1                                           INTRODUCTION

Forecasts of the weather over the Antarctic have been made since the first expeditions to the continent, although in the early years the success of these predictions was poor since few observations were available and there was only a rudimentary understanding of the workings of the high latitude climate. This situation changed little until the International Geophysical Year (IGY) of 1957–58 when a number of research stations were established across the Antarctic, with many of these making routine radiosonde ascents. These additional data allowed more reliable surface and upper–air analyses to be prepared, although there were still few observations over the ocean areas. Since IGY there have been a number of major advances that have greatly aided weather prediction over the continent. Since the 1960s satellite imagery has been an extremely important tool in identifying the locations of synoptic and mesoscale weather systems over the ocean areas and the continent itself. Although the early imagery was poor with a coarse resolution and few grey–scales, today many stations have digital receivers capable of providing high–resolution images at several wavelengths. These images can provide early warning of approaching weather systems, fronts and isolated cloudbanks, as well as supplementary information on sea ice extent. Figure 1.1 is an example of satellite thermal infra–red (TIR) imagery coverage of Antarctica overlaid with a surface pressure analysis.

Objective information on upper–level temperature and humidity has also been produced from satellite sounder data since the late 1970s and these data have been essential for the computer analysis of atmospheric conditions at high southern latitudes. Such data allowed the implementation of global numerical weather prediction (NWP) systems that could provide forecasts out to about a week ahead. During the 1980s the accuracy of Antarctic forecasts from such NWP systems was much lower than those for tropical and mid–latitude areas, but during the 1990s there have been marked improvements as a result of better analysis techniques, higher model resolution and additional data from new satellite instruments, such as the wind scatterometer. 

As Antarctic weather forecasting techniques were developed by the various nations involved in operations on the continent, so a number of forecasting manuals and handbooks were developed. These were often used to train new forecasters going “South” and to build up information and knowledge gained by successive generations of forecasters. These books were often concerned with specific areas of the Antarctic and were usually focussed on the forecasting needs of the particular nation, these needs often being aviation or marine forecasting. Such volumes had a limited circulation and there was little interchange of information on forecasting between nations. However, today Antarctic logistics are very complex with scientists working in remote parts of the continent, flights taking place throughout the year and thousands of tourists visiting the continent each summer. There is therefore a pressing need for accurate weather forecasts for the continent and good exchange of information between forecasters working in the Antarctic.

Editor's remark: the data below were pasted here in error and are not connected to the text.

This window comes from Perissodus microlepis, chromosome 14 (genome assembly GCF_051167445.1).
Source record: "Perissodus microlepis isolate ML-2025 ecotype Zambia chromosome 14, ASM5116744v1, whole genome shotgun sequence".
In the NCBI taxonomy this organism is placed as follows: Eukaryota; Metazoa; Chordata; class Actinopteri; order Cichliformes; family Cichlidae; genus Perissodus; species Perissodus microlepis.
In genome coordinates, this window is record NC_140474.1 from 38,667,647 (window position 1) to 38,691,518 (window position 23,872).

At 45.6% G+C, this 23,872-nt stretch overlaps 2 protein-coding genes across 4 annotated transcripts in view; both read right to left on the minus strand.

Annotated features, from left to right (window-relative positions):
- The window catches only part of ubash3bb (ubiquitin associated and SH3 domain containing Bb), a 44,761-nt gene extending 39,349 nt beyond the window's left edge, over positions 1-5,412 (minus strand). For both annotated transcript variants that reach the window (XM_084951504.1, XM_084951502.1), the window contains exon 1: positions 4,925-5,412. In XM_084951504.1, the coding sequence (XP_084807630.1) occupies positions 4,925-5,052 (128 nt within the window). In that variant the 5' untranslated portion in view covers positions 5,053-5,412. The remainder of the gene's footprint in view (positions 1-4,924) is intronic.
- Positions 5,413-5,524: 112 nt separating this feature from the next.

This handbook has been written following the successful First International Symposium on Operational Weather Forecasting in the Antarctic, which was held in Hobart, Australia between 31 August and 3 September 1998 (Turner et al., 2000a). This meeting brought together practicing forecasters with Antarctic experience, administrators responsible for providing forecasting services for Antarctic operations, developers of numerical models and researchers with a close interest in weather forecasting. The attendees came from Australia, Belgium, Brazil, China, France, Italy, Russia and the United Kingdom (UK) so that a great deal was learnt about the forecasting operations taking place in the Antarctic and the techniques used at the various stations. A major outcome of the symposium was the decision to prepare this handbook to aid the interchange of forecasting techniques, to provide information for use when forecasting for an unfamiliar area and for training purposes.


Figure 1.1     Composite of geostationary and polar orbiting infra–red satellite imagery for the nominal time of 0000 UTC 4 July 1994. (The imagery is courtesy of the University of Wisconsin–Madison's Space Science and Engineering Center. The analysis overlay was produced during the First Regional Observing Study of (the Antarctic) Troposphere Project.)

The handbook splits into two main sections. Chapters 1 to 6 provide general background on the meteorology and climatology of the continent, the requirement for forecasts, data availability and characteristics, and general information on the analysis and forecasting techniques applicable to the Antarctic. Chapter 7 gives details information on the meteorology of all the main areas of the continent for which weather forecasts are issued, along with local forecasting techniques used. Data are also provided for many of the sub‑Antarctic islands. Figure 1.2 shows the geographical area of prime interest considered in the handbook.

Figure 1.2     A map of the Antarctic showing the principal regions and a selection of the research stations. (Courtesy of the British Antarctic Survey.)